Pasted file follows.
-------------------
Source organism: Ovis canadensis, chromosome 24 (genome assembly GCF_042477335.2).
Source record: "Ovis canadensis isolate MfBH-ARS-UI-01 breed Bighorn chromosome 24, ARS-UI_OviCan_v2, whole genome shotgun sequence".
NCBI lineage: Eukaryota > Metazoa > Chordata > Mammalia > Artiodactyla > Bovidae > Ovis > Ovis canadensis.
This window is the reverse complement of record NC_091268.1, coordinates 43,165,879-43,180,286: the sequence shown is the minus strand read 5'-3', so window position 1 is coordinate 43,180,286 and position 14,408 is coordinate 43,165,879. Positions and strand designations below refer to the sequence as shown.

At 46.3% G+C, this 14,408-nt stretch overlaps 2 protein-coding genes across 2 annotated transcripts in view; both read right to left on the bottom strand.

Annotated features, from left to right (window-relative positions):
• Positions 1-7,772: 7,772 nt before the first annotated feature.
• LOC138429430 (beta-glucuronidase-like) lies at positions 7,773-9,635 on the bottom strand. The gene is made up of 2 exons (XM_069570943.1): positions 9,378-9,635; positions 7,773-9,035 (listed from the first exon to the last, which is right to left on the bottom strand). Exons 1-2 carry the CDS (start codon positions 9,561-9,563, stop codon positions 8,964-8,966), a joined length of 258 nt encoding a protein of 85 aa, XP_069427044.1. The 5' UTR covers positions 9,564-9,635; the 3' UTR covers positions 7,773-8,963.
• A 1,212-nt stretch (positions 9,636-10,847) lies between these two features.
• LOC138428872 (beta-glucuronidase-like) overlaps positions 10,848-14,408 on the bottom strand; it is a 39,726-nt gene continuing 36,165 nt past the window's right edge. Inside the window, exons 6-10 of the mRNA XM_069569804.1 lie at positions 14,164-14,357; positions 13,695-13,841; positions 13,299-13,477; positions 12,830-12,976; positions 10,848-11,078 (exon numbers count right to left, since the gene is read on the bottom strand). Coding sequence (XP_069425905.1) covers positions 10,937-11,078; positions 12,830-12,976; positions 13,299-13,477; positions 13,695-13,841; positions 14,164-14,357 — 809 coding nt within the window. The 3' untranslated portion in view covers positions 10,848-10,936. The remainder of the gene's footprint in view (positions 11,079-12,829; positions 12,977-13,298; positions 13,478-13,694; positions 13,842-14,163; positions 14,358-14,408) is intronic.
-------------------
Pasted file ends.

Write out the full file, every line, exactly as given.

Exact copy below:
Source organism: Ovis canadensis, chromosome 24 (genome assembly GCF_042477335.2).
Source record: "Ovis canadensis isolate MfBH-ARS-UI-01 breed Bighorn chromosome 24, ARS-UI_OviCan_v2, whole genome shotgun sequence".
NCBI lineage: Eukaryota > Metazoa > Chordata > Mammalia > Artiodactyla > Bovidae > Ovis > Ovis canadensis.
This window is the reverse complement of record NC_091268.1, coordinates 43,165,879-43,180,286: the sequence shown is the minus strand read 5'-3', so window position 1 is coordinate 43,180,286 and position 14,408 is coordinate 43,165,879. Positions and strand designations below refer to the sequence as shown.

At 46.3% G+C, this 14,408-nt stretch overlaps 2 protein-coding genes across 2 annotated transcripts in view; both read right to left on the bottom strand.

Annotated features, from left to right (window-relative positions):
• Positions 1-7,772: 7,772 nt before the first annotated feature.
• LOC138429430 (beta-glucuronidase-like) lies at positions 7,773-9,635 on the bottom strand. The gene is made up of 2 exons (XM_069570943.1): positions 9,378-9,635; positions 7,773-9,035 (listed from the first exon to the last, which is right to left on the bottom strand). Exons 1-2 carry the CDS (start codon positions 9,561-9,563, stop codon positions 8,964-8,966), a joined length of 258 nt encoding a protein of 85 aa, XP_069427044.1. The 5' UTR covers positions 9,564-9,635; the 3' UTR covers positions 7,773-8,963.
• A 1,212-nt stretch (positions 9,636-10,847) lies between these two features.
• LOC138428872 (beta-glucuronidase-like) overlaps positions 10,848-14,408 on the bottom strand; it is a 39,726-nt gene continuing 36,165 nt past the window's right edge. Inside the window, exons 6-10 of the mRNA XM_069569804.1 lie at positions 14,164-14,357; positions 13,695-13,841; positions 13,299-13,477; positions 12,830-12,976; positions 10,848-11,078 (exon numbers count right to left, since the gene is read on the bottom strand). Coding sequence (XP_069425905.1) covers positions 10,937-11,078; positions 12,830-12,976; positions 13,299-13,477; positions 13,695-13,841; positions 14,164-14,357 — 809 coding nt within the window. The 3' untranslated portion in view covers positions 10,848-10,936. The remainder of the gene's footprint in view (positions 11,079-12,829; positions 12,977-13,298; positions 13,478-13,694; positions 13,842-14,163; positions 14,358-14,408) is intronic.